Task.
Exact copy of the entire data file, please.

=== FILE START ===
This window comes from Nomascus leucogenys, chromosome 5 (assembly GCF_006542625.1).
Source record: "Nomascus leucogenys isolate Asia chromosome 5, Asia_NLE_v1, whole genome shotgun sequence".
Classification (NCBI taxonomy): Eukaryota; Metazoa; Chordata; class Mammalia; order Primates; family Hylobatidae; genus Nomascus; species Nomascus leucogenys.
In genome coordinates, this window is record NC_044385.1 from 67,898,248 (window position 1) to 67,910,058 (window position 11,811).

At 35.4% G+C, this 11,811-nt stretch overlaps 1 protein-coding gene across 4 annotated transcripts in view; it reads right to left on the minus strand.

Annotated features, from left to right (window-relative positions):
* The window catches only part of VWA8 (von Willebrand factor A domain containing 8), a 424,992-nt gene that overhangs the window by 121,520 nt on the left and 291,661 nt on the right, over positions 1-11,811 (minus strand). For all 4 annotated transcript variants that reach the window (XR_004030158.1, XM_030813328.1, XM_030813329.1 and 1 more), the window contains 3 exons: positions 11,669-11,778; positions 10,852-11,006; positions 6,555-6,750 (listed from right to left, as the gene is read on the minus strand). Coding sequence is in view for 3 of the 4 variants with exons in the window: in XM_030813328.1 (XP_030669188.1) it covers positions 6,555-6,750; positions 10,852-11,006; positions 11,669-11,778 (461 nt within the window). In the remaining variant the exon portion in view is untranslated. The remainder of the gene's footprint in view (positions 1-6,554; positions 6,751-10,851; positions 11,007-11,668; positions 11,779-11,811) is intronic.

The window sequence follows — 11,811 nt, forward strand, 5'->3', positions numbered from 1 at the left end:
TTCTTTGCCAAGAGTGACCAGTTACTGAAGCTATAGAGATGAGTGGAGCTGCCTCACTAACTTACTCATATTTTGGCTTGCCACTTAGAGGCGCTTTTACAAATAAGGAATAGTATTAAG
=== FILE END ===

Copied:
This window comes from Nomascus leucogenys, chromosome 5 (assembly GCF_006542625.1).
Source record: "Nomascus leucogenys isolate Asia chromosome 5, Asia_NLE_v1, whole genome shotgun sequence".
Classification (NCBI taxonomy): Eukaryota; Metazoa; Chordata; class Mammalia; order Primates; family Hylobatidae; genus Nomascus; species Nomascus leucogenys.
In genome coordinates, this window is record NC_044385.1 from 67,898,248 (window position 1) to 67,910,058 (window position 11,811).

At 35.4% G+C, this 11,811-nt stretch overlaps 1 protein-coding gene across 4 annotated transcripts in view; it reads right to left on the minus strand.

Annotated features, from left to right (window-relative positions):
* The window catches only part of VWA8 (von Willebrand factor A domain containing 8), a 424,992-nt gene that overhangs the window by 121,520 nt on the left and 291,661 nt on the right, over positions 1-11,811 (minus strand). For all 4 annotated transcript variants that reach the window (XR_004030158.1, XM_030813328.1, XM_030813329.1 and 1 more), the window contains 3 exons: positions 11,669-11,778; positions 10,852-11,006; positions 6,555-6,750 (listed from right to left, as the gene is read on the minus strand). Coding sequence is in view for 3 of the 4 variants with exons in the window: in XM_030813328.1 (XP_030669188.1) it covers positions 6,555-6,750; positions 10,852-11,006; positions 11,669-11,778 (461 nt within the window). In the remaining variant the exon portion in view is untranslated. The remainder of the gene's footprint in view (positions 1-6,554; positions 6,751-10,851; positions 11,007-11,668; positions 11,779-11,811) is intronic.

The window sequence follows — 11,811 nt, forward strand, 5'->3', positions numbered from 1 at the left end:
TTCTTTGCCAAGAGTGACCAGTTACTGAAGCTATAGAGATGAGTGGAGCTGCCTCACTAACTTACTCATATTTTGGCTTGCCACTTAGAGGCGCTTTTACAAATAAGGAATAGTATTAAG